US 5268876 A Abstract A method to quantify the distortions caused by near filed variations in the propagation medium of pulse echo imaging systems. By estimating the phase lags induced by the aberrator at each point on the aperture, appropriate electronic delays might be applied to the signals associated with each array element in order to restore the system to focus. The method is capable of estimating the set of aberrating delays in an imaging phased array by using appropriate data from a single two or three dimensional pulse echo scan.
Claims(12) 1. A method of estimating near-field aberrating delays in a pulse echo imaging system having an array of transmitting and receiving elements comprising the steps of
obtaining signals from a plurality of transmitter-receiver element pairs, determining the interaction phase between specific transmitter and receiver element pairs, obtaining a measure of an intermediate set of delays associated with two different pairs of transmitter and receiver elements by subtracting measured interaction phase of said two different pairs of transmitter and receiver elements, establishing a matrix of said measured of intermediate sets of delays as defining system means field aberrating delays, and determining a set of system delays by obtaining the pseudomatrix inverse of said matrix. 2. The method as defined by claim 1 wherein the interactive phase between elements (n,n') for frequency fj) is ∠G(fj;n,n'),
the interactive phase between elements (m,m') for frequency (fj) is ∠G(fj;n,n'), the aberrating delay associated with elements m,m',n,n' is τm,τm',τn,τn' respectively, and [2πf 3. The method as defined by claim 2 wherein said matrix is defined by
T=A T where T=[τ _{1} . . . τ_{N} ]^{T} A=L by N matrix T=[t _{1} . . . t_{L} ]^{T}.4. The method as defined by claim 3 wherein delays at each end of vector are set to 0, and solving for the remaining delays ##EQU11##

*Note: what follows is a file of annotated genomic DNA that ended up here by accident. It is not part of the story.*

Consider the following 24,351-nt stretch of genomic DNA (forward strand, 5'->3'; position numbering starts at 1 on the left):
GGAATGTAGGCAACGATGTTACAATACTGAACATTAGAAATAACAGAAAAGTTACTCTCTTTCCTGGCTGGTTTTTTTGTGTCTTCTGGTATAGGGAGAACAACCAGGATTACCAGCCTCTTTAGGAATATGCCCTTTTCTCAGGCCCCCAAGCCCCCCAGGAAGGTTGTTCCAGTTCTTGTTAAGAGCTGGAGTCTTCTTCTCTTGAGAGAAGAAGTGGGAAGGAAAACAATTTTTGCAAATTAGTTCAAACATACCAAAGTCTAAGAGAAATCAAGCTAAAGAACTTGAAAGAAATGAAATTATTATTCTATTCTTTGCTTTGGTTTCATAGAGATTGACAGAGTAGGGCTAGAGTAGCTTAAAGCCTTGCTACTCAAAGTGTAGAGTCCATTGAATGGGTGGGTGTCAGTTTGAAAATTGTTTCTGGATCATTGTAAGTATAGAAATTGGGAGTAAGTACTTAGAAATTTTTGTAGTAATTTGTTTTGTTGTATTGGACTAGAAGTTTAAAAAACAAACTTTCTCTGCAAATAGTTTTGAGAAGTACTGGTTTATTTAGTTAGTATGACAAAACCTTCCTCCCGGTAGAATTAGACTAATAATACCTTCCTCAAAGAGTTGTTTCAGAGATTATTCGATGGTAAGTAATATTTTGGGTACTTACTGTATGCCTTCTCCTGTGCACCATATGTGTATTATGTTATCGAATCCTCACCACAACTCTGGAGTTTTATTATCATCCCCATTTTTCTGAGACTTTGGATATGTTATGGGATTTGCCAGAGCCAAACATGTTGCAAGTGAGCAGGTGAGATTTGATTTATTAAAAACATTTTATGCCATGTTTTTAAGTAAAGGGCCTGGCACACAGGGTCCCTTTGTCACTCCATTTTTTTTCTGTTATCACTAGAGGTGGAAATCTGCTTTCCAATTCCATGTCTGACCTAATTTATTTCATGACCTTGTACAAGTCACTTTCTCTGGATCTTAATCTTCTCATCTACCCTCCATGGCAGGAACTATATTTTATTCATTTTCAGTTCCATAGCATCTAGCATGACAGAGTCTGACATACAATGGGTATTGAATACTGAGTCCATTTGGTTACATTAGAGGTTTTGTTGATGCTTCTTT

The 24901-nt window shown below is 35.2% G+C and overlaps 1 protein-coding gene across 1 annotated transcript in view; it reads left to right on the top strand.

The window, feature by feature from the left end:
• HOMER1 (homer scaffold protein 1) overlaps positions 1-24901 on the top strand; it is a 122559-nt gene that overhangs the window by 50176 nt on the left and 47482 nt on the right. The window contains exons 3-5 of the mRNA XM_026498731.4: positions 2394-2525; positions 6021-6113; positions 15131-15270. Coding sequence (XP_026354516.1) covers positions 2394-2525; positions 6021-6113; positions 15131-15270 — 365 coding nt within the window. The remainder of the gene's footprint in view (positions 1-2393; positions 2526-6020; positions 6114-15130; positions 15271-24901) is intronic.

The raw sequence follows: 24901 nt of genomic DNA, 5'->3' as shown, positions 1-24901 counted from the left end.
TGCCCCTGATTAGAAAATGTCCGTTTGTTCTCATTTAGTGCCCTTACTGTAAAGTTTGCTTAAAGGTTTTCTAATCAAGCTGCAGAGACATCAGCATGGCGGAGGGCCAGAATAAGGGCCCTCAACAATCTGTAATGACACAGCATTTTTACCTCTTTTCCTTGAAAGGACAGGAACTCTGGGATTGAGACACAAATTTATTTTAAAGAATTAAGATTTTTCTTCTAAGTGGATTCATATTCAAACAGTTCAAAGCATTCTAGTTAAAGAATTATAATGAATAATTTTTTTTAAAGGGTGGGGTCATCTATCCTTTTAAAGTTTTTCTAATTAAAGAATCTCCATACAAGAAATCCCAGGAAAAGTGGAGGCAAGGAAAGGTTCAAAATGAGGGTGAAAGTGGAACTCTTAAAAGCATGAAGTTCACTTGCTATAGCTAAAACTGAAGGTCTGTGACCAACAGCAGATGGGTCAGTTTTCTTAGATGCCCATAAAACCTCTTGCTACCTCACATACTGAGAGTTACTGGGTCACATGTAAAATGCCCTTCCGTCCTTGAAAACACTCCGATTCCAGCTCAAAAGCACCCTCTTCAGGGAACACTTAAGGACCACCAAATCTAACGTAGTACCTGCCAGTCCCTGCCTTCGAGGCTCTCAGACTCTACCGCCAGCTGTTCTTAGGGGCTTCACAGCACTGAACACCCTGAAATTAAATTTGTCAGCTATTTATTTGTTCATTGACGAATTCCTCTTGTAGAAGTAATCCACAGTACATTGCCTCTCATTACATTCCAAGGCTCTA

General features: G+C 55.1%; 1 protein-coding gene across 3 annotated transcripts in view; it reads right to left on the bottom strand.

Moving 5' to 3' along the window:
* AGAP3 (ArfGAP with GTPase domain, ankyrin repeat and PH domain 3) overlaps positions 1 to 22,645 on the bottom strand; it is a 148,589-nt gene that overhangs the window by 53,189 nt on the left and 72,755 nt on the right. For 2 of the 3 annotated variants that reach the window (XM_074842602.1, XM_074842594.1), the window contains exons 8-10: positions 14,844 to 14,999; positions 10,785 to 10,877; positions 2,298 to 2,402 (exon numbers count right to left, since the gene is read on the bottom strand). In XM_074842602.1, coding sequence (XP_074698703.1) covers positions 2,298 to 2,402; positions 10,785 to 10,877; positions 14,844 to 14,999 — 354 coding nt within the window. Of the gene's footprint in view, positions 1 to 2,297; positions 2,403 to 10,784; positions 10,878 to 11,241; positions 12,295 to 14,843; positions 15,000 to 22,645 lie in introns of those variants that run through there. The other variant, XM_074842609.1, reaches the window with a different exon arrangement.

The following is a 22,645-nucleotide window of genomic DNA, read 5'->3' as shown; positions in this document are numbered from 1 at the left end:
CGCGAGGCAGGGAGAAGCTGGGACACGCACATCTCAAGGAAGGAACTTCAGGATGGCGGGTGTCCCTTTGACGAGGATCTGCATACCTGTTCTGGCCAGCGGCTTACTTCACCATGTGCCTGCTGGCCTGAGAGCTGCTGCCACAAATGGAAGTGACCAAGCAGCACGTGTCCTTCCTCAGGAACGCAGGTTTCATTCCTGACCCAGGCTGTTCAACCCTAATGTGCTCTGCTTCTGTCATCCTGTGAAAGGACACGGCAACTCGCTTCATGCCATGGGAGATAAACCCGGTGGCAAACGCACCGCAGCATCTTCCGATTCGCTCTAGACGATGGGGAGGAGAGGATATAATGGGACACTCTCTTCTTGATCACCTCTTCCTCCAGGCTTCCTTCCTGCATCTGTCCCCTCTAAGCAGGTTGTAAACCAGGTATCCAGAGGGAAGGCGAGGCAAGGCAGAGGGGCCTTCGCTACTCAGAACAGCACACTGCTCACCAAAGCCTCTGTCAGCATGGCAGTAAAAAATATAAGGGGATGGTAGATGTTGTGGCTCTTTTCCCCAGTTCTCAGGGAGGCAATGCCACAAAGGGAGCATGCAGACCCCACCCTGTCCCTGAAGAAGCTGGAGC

5. The method as defined by claim 4 wherein said signals are wideband and the electrical signals g
_{n},n' (t_{j}) are defined as ##EQU12## where W_{i},n,n' is the appropriate Fourier weighting to sift out the interaction between the n and n' transmitter and receiver, respectively.6. The method as define by claim 5 wherein the degree of consistency between the T vector estimate and the T vector is determined by letting
B=(A.sub.τ and obtaining a means squared error as (T-BT) (T-BT) ^{T}.7. The method as defined by claim 4 wherein said signals are wideband and a plurality of narrow band signals g
_{i},n' (t_{j}) are obtained from each signal, and a time dependent signal g_{i},n,n' (t_{j}) is defined as g_{i},n,n' (t_{j})=ΣW_{j},n,n', g_{i},n' (t_{j}).8. The method as define by claim 7 wherein the degree of consistency between the T vector estimate and the T vector is determined by letting
B=(A.sub.τ and obtaining a means squared error as (T-BT) (T-BT) ^{T}.9. The method as define by claim 1 wherein different transmitter-receiver pairs are utilized in parallel duplicate algorithms for estimating the same set τ
_{n}.10. The method as defined by claim 1 wherein the transmit aberrating delay and receive aberrating delay for each element are equal.
11. The method as defined by claim 1 wherein the transmit aberrating delay and receive aberrating delay for each element are unequal.
12. The method as defined by claim 1 wherein said array of transmitting elements is two dimensional and said set of system delays cover three dimensional scanning space.